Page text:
The Clemson University Commission on Women presented the 2021 Outstanding Women awards in a socially distanced ceremony at the Madren Center on April 26.
The awards are given in five categories. This year’s winners were:
- Faculty — Jessica Larsen, assistant professor of Chemical and Biomolecular Engineering.
- Staff — Paige Thomsen, program coordinator for the provost and vice president of Academic Affairs.
- Graduate students — Akiebia Hicks and Katie Thurson, doctoral and master’s students, respectively, in the College of Parks, Recreation and Tourism Management.
- Undergraduate student — Eden Wallace, a senior studying Political Science and Women’s Leadership.
- Gender Equity Champion — Martine LaBerge, department chair of Bioengineering.
“I want to express my gratitude to each,” said President Jim Clements during his speech at the ceremony. “I consider myself very fortunate to be at a university that has a strong, active and passionate Women’s Commission. I especially appreciate everyone’s hard work this year, which has been challenging for everyone. You are all helping Clemson be a better university for future generations of women who will study here or work here.”
Clements said a notable result of the commission’s hard work is the new Child Development Center, which opened at the beginning of the Fall semester.
“I know that was a priority for the Women’s Commission for decades, and I’m glad that it is finally open for our faculty and staff families to use.”
Clements also praised the commission’s work to improve gender equity on campus, efforts that complement the TIGERS Advance program, which was created to increase the participation and advancement of women in academic careers in STEM fields.
The commission annually honors individuals who have made outstanding contributions to improve the quality of life for women and inspire women’s leadership and success at Clemson University. The awards honor women whose actions and accomplishments meet one or more of the following criteria:
- Demonstrates a commitment to advance gender equality, diversity and inclusion.
- Engages in work that positively affects women’s lives, especially Clemson University faculty, staff and students.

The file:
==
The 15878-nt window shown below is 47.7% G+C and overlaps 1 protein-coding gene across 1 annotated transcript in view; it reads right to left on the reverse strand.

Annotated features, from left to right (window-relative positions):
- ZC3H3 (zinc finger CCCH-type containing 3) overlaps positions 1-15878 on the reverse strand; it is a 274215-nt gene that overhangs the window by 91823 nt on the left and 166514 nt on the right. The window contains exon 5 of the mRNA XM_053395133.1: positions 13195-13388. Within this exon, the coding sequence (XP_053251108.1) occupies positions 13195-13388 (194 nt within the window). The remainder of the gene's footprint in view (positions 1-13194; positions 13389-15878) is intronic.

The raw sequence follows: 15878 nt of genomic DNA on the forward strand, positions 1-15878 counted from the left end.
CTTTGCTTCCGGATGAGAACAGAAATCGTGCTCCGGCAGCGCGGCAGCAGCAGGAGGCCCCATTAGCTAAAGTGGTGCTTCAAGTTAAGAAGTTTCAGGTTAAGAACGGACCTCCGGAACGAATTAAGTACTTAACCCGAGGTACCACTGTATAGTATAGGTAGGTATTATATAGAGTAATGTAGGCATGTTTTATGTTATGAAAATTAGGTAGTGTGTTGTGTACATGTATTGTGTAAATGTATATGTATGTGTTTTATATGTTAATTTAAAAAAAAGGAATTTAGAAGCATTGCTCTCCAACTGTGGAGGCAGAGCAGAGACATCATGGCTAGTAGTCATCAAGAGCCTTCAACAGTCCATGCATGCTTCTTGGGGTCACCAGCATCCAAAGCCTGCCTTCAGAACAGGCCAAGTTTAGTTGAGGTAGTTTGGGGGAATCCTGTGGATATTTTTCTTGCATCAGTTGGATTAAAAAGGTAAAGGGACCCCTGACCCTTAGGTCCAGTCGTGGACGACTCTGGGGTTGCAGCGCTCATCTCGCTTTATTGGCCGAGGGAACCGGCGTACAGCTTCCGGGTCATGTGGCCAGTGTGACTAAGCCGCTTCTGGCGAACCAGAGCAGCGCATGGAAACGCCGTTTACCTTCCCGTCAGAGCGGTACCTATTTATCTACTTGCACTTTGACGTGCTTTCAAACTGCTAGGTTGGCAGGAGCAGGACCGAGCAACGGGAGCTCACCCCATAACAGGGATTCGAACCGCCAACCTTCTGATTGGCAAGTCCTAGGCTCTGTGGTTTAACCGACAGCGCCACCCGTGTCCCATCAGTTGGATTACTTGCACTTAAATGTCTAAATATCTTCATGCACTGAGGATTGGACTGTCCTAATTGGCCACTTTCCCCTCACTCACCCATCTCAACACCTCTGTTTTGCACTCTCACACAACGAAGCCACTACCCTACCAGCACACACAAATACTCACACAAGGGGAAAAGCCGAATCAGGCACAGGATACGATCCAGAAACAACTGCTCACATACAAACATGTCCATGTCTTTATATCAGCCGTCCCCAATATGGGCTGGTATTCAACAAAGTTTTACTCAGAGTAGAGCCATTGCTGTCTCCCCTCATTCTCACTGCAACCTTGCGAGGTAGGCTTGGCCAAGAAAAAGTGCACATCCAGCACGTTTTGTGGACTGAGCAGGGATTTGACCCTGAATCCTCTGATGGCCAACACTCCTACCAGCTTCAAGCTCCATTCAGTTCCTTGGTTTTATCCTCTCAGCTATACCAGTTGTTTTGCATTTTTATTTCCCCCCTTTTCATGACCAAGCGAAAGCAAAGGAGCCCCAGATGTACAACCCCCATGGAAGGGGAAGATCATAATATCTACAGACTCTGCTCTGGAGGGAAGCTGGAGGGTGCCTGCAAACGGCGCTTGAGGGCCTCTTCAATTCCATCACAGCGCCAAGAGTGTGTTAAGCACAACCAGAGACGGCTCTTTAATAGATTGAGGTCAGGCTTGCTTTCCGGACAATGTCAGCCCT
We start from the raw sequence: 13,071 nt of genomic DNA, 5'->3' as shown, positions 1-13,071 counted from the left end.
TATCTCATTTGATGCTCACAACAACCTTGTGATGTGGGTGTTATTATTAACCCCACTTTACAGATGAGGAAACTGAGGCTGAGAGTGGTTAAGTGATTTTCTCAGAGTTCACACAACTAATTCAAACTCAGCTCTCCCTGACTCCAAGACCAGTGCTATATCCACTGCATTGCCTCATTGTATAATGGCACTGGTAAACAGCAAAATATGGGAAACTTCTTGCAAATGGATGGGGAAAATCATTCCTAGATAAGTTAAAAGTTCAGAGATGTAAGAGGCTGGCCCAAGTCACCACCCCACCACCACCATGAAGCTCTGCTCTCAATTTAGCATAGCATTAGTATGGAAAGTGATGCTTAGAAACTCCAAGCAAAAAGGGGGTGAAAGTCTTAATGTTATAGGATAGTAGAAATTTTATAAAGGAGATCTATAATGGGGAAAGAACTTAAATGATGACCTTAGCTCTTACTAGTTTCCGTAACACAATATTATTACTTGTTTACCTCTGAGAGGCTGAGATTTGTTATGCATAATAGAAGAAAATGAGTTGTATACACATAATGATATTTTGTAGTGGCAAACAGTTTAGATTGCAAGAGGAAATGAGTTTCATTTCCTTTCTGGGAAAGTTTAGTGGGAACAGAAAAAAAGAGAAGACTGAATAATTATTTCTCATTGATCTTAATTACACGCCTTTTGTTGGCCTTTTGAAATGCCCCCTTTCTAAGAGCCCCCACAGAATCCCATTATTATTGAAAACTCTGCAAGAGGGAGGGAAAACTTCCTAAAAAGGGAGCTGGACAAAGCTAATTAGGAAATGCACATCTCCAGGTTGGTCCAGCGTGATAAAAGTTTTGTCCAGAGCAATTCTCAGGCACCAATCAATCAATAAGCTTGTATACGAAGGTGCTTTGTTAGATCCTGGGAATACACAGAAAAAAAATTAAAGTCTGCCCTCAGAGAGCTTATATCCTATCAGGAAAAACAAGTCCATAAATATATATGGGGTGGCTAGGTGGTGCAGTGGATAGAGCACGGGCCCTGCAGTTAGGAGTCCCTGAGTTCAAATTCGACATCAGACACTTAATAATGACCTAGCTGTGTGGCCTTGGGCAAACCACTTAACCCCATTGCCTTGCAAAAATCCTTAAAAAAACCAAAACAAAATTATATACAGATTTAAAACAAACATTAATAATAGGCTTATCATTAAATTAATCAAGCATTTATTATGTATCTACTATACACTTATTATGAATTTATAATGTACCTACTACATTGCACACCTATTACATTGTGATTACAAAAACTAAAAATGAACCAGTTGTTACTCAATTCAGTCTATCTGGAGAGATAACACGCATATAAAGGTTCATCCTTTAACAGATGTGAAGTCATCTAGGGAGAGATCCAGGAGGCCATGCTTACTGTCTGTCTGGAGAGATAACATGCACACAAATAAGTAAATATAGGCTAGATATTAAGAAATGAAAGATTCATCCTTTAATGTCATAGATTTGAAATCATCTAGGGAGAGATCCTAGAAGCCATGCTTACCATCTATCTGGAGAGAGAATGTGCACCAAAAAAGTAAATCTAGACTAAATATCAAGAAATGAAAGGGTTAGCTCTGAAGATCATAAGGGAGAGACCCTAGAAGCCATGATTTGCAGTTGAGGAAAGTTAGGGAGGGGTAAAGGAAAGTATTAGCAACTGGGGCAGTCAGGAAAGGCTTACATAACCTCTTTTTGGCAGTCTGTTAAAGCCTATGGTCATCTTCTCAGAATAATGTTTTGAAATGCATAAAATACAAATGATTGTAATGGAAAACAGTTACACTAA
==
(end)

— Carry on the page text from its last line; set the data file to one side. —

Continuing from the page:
- Serves as a role model or mentor in the lives of Clemson University women.
- Serves as a role model or mentor within the community. Exhibits active involvement in causes and organizations directly impacting the status of women (e.g., pay equity, violence against women, women’s health, etc.).
Faculty award-winner Larsen added to a growing list of accolades this year. She also is this year’s recipient of the Bradley Mentoring Award and a National Science Foundation CAREER award.
Organizers were proud to add the Gender Equity Champion award this year, said Lori Dickes, associate chair of Political Science and program director for the Master of Public Administration program in the College of Behavioral, Social and Health Sciences and outgoing chair of the Commission on Women. The award recognizes an individual of any gender identity who has made significant and positive contributions to the advancement of gender equity and inclusion at the University, and may include alumni, administrative faculty and major gift donors.
“We were excited to honor Dr. Martine LaBerge as our inaugural recipient of the Gender Equity Champion Award,” said Dickes. “This award was newly created to honor any faculty, staff, University donors, alumni or other Clemson community members that promote and advocate for general equity.”
The commission also honored the following eight essential workers at the ceremony:
- Lisa Wray, office manager for Occupational and Environmental Safety
- Emily Preston, Landscaping Service’s staff horticulturist and greenhouse manager
- Leasa Evinger, director of COVID operations for Clemson Home
- Cindy Case, interim supervisor for Housing maintenance
- Liz Sturgis, marketing manager for Dining (Aramark)
- Tina Land, building grounds specialist for Clemson Home
- Dionne Holt, personnel coordinator for Clemson Home
- Mary Erin Morrissey, deputy emergency manager, Housing
“After the year we’ve all had, it’s more important than ever to show appreciation to essential workers,” said Dickes. “We were pleased this year to honor a few of the amazing women essential workers that have sustained operations and kept all of us safe over the past year.”
The Clemson University Commission on Women was established to improve the quality of life for women at Clemson. The commission’s charge is to discern the status of women at Clemson University and document findings; discover and pursue the removal of institutional barriers identified by the commission; collect information and/or conduct research regarding issues affecting women, including the study of practices followed at other Universities’ Commissions on Women; and explore problem areas limiting equal opportunities and advancement.